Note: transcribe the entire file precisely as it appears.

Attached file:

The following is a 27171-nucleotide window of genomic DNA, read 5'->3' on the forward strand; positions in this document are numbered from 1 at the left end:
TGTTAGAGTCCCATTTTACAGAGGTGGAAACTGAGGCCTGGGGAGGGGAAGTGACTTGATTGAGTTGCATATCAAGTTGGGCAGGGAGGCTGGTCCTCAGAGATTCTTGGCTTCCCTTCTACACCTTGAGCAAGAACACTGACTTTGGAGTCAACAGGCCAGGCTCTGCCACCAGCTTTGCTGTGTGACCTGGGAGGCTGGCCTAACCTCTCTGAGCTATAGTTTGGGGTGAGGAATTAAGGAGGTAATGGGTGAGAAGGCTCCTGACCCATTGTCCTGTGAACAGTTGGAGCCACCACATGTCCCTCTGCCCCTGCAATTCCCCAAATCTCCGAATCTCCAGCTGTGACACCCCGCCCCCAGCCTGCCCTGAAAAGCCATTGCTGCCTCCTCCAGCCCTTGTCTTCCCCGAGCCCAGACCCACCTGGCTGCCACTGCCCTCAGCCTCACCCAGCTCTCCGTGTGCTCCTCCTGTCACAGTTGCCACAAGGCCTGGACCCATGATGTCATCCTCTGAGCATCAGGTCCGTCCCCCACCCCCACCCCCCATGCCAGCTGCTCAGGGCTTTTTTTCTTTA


The following is a 27171-nucleotide window of genomic DNA, read 5'->3' on the forward strand; positions in this document are numbered from 1 at the left end:
TGTTAGAGTCCCATTTTACAGAGGTGGAAACTGAGGCCTGGGGAGGGGAAGTGACTTGATTGAGTTGCATATCAAGTTGGGCAGGGAGGCTGGTCCTCAGAGATTCTTGGCTTCCCTTCTACACCTTGAGCAAGAACACTGACTTTGGAGTCAACAGGCCAGGCTCTGCCACCAGCTTTGCTGTGTGACCTGGGAGGCTGGCCTAACCTCTCTGAGCTATAGTTTGGGGTGAGGAATTAAGGAGGTAATGGGTGAGAAGGCTCCTGACCCATTGTCCTGTGAACAGTTGGAGCCACCACATGTCCCTCTGCCCCTGCAATTCCCCAAATCTCCGAATCTCCAGCTGTGACACCCCGCCCCCAGCCTGCCCTGAAAAGCCATTGCTGCCTCCTCCAGCCCTTGTCTTCCCCGAGCCCAGACCCACCTGGCTGCCACTGCCCTCAGCCTCACCCAGCTCTCCGTGTGCTCCTCCTGTCACAGTTGCCACAAGGCCTGGACCCATGATGTCATCCTCTGAGCATCAGGTCCGTCCCCCACCCCCACCCCCCATGCCAGCTGCTCAGGGCTTTTTTTCTTTA